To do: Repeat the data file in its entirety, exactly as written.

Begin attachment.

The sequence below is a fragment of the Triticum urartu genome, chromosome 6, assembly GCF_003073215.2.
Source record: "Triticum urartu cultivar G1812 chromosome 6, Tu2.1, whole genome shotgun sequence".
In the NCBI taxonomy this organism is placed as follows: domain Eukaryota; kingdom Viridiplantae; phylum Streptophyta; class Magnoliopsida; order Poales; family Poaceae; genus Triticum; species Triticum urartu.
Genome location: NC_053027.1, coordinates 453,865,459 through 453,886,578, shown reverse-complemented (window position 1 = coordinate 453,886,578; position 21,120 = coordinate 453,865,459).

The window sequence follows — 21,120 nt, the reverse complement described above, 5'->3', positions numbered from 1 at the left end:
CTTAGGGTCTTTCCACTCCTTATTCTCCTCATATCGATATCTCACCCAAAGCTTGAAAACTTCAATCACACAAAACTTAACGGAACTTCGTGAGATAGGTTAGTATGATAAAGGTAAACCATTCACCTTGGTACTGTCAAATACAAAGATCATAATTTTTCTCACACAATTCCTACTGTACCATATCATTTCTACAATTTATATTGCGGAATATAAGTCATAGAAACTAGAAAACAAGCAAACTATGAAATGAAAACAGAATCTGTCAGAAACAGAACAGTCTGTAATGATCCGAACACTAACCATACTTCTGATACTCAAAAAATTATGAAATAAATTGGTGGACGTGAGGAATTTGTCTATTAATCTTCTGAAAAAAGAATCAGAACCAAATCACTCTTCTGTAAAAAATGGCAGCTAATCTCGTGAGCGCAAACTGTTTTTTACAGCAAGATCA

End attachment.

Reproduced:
The sequence below is a fragment of the Triticum urartu genome, chromosome 6, assembly GCF_003073215.2.
Source record: "Triticum urartu cultivar G1812 chromosome 6, Tu2.1, whole genome shotgun sequence".
In the NCBI taxonomy this organism is placed as follows: domain Eukaryota; kingdom Viridiplantae; phylum Streptophyta; class Magnoliopsida; order Poales; family Poaceae; genus Triticum; species Triticum urartu.
Genome location: NC_053027.1, coordinates 453,865,459 through 453,886,578, shown reverse-complemented (window position 1 = coordinate 453,886,578; position 21,120 = coordinate 453,865,459).

The window sequence follows — 21,120 nt, the reverse complement described above, 5'->3', positions numbered from 1 at the left end:
CTTAGGGTCTTTCCACTCCTTATTCTCCTCATATCGATATCTCACCCAAAGCTTGAAAACTTCAATCACACAAAACTTAACGGAACTTCGTGAGATAGGTTAGTATGATAAAGGTAAACCATTCACCTTGGTACTGTCAAATACAAAGATCATAATTTTTCTCACACAATTCCTACTGTACCATATCATTTCTACAATTTATATTGCGGAATATAAGTCATAGAAACTAGAAAACAAGCAAACTATGAAATGAAAACAGAATCTGTCAGAAACAGAACAGTCTGTAATGATCCGAACACTAACCATACTTCTGATACTCAAAAAATTATGAAATAAATTGGTGGACGTGAGGAATTTGTCTATTAATCTTCTGAAAAAAGAATCAGAACCAAATCACTCTTCTGTAAAAAATGGCAGCTAATCTCGTGAGCGCAAACTGTTTTTTACAGCAAGATCA